When the wavefront aberration is controlled within the permissible value, the process proceeds to step S209. At step S209, the positions and angles of the optical elements 1 (1_m1 to 1_m6) in the six-degrees-of-freedom are stored in the memory provided in the optical element positioning apparatuses 7 (7_m1 to 7_m6) or the exposure apparatus. Thus, the adjustment process is terminated.

In Embodiment 1, all the optical elements 1 (1 m_1 to 1 m_6) are driven with the optical element positioning apparatuses 7. However, some of the optical elements 1 (1 m_1 to 1_m6) may be directly supported by (or fixed to) the base plate 5 with the holding mechanism 2.

Embodiment 2

The optical element positioning apparatus 7 described in Embodiment 1 uses the displacement sensors 6 mounted on the base plate 5 to measure the positions of the optical element 1 with respect to the base plate.

However, when the rigidity of the holding mechanism 2 is satisfactorily high and thereby, the optical element 1 and the back plate 3 can be regarded as being integrally moved, as shown in FIG. 5, the displacement sensor 6 (6_X1, 6_Y1, 6_Y2, 6_Z1, 6_Z2, 6_Z3) may be mounted to the base plate 5, to measure the displacement amounts of three points different from each other on the back plate 3 in the Z axial direction, the X axial direction and the Y axial direction.

In this case, the positioning control of the optical element 1 may be carried out in the same manner as that in Embodiment 1, based on the measurement results of the position of the back plate 3 with respect to the base plate 5.

Embodiment 3

Next, an example of a projection exposure apparatus 300, in which a projection optical system shown in the aforementioned Embodiments 1 and 2 is provided, will be described, with reference to FIG. 12.

The exposure apparatus 300 of this embodiment uses EUV light as illumination light, for example, its wavelength is 13.5 nm, to expose onto a substrate 340 as a wafer a circuit pattern formed on an exposure mask 320 by a step-and-scan method, a step-and-repeat method, or the like. This exposure apparatus 300 is suitable for lithography processing in a size of less than a submicron or a quarter micron. Hereafter, this embodiment will describe an exposure apparatus using the step-and-scan method, which is also referred to as a scanner, as an example.

The step-and-scan method is an exposure method in which continuous scanning of a wafer with respect to an exposure mask is performed, to expose a pattern formed on the exposure mask onto the wafer, and the wafer is moved to a next exposure position by a stepped movement, after each shot of the exposure is completed. The step-and-repeat method is an exposure method in which a wafer is moved by a stepped movement after every one-shot exposure of the wafer, and then, the wafer is moved to next exposure position.

Referring to FIG. 12, the exposure apparatus 300 includes an illumination apparatus 310 for illuminating the exposure mask 320 with light from a light source, a mask stage 325 for mounting the mask 320, and a projection optical system 330 for introducing the light from the exposure mask 320 to the substrate (wafer) 340. It further includes a wafer stage 345 for mounting the substrate 340, an alignment detection mechanism 30, and a focus position detection mechanism 360.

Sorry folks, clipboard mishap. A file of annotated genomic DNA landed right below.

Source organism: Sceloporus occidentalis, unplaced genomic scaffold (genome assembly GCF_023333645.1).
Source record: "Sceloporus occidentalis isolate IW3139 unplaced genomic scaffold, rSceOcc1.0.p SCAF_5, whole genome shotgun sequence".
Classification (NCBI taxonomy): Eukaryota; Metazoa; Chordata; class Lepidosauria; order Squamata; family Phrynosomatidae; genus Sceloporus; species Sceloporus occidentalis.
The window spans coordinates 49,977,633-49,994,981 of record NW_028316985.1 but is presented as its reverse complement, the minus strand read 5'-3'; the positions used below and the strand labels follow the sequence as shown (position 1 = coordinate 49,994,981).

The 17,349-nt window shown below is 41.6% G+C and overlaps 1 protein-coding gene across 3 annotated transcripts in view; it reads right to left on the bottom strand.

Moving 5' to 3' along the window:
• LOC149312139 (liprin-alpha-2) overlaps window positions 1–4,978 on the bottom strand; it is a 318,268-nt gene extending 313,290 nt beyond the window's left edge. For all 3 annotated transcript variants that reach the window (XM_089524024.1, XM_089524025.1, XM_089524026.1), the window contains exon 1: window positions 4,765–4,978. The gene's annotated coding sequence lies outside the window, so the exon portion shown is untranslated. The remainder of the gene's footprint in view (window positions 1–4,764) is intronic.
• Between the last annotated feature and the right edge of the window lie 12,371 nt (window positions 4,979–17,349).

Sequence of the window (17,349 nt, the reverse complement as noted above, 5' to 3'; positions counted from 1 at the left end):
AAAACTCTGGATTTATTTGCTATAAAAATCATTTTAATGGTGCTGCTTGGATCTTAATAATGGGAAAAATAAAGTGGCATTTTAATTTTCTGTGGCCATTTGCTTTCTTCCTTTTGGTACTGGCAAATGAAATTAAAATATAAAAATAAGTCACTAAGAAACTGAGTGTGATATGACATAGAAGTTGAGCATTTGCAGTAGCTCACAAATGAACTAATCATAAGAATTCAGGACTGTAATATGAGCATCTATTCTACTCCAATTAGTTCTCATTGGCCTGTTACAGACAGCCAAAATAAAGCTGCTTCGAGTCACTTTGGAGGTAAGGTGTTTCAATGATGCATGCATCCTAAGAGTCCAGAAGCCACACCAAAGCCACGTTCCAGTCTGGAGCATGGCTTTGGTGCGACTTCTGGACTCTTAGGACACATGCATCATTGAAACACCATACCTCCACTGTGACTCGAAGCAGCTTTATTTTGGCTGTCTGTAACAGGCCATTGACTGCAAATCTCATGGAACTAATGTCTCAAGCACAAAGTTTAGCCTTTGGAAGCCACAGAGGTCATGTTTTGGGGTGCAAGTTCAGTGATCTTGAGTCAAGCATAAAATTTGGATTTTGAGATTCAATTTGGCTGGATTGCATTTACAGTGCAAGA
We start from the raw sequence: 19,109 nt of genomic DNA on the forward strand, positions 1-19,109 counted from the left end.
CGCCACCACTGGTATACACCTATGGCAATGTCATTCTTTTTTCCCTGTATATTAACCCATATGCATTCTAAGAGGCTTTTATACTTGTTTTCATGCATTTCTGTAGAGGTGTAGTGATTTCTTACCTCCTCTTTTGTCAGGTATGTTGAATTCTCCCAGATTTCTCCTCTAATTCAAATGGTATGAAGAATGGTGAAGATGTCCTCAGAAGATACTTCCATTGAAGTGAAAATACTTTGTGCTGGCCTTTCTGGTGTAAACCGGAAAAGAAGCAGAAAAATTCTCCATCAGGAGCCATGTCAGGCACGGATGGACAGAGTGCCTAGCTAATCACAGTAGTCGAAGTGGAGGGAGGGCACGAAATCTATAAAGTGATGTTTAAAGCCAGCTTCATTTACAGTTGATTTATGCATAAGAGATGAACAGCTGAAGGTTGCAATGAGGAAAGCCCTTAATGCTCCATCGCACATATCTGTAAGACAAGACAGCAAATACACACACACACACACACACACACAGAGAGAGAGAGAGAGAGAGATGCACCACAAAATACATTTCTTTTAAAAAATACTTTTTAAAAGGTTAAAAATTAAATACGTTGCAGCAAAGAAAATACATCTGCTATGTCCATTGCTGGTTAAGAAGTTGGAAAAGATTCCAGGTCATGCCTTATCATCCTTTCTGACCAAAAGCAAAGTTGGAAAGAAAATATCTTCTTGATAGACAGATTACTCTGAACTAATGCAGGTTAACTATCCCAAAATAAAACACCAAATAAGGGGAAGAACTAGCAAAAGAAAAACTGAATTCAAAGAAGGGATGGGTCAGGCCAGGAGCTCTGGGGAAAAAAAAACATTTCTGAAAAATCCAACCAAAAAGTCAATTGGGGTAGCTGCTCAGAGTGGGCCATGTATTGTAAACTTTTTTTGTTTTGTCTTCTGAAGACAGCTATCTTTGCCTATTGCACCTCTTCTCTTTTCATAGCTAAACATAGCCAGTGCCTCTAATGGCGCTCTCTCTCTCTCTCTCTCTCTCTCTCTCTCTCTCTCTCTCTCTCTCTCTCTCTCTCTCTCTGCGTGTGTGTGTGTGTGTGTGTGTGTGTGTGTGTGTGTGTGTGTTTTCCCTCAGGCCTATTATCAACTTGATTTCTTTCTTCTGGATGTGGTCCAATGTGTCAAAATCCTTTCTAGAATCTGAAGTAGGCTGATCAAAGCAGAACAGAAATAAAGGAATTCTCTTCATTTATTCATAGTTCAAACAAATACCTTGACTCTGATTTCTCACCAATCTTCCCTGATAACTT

FIG. 12 shows a catoptric reduction projection optical system including four mirrors between the exposure mask 320, at which the light is reflected and the substrate 340, which the light reaches after the reflection, to simplify the figure. However, six or more than six mirrors are actually provided, as shown in Embodiments 1 and 2.

Further, as shown in FIG. 12, the EUV light has a low transmissivity with respect to atmosphere, and it generates contamination by reaction with residual gas (polymer organic gas, and the like). Thus, at least an inside of a path through which the EUV light passes, that is, an entire optical system is kept in a vacuum atmosphere (VC).

The illumination apparatus 310 illuminates the exposure mask 320 with the EUV light, for example, its wavelength is 13.4 nm, having an arc shape with respect to a view field having an arc shape of the projection optical system 330, and includes an EUV light source 312 and an illumination optical system 314.

The EUV light source 312 employs, for example, a laser plasma source. In the laser plasma source, a high-intensity pulse laser beam is irradiated onto a target member in a vacuum container to generate high-temperature plasma, which irradiates the EUV light, for example, its wavelength is approximately 13 nm. The target member includes a metal layer, a gas jet and a liquid drop. In order to improve the average intensity of the irradiated EUV light, higher cyclic frequency of the pulse laser is desirable, so that the EUV light source 312 is normally driven at a cyclic frequency of several kHz.

The illumination optical system 314 is constituted by a condenser (collective) mirror 314 a and an optical integrator 314 b. The condenser mirror 314 a collects the EUV light substantially isotopically irradiated from the laser plasma. The optical integrator 314 b illuminates the exposure mask 320 uniformly with a predetermined NA. Further, the illumination optical system 314 is provided with an aperture 314 c for restraining an illumination region of the exposure mask 320 into an arc shape at a position conjugate with the exposure mask 320.

A cooling apparatus may be provided for cooling the condenser mirror 314 a and an optical integrator 314 b, which are optical members constituting the illumination optical system 314. The cooling of the condenser mirror 314 a and the optical integrator 314 b prevents their deformation caused by thermal expansions, thereby achieving good image-forming performance.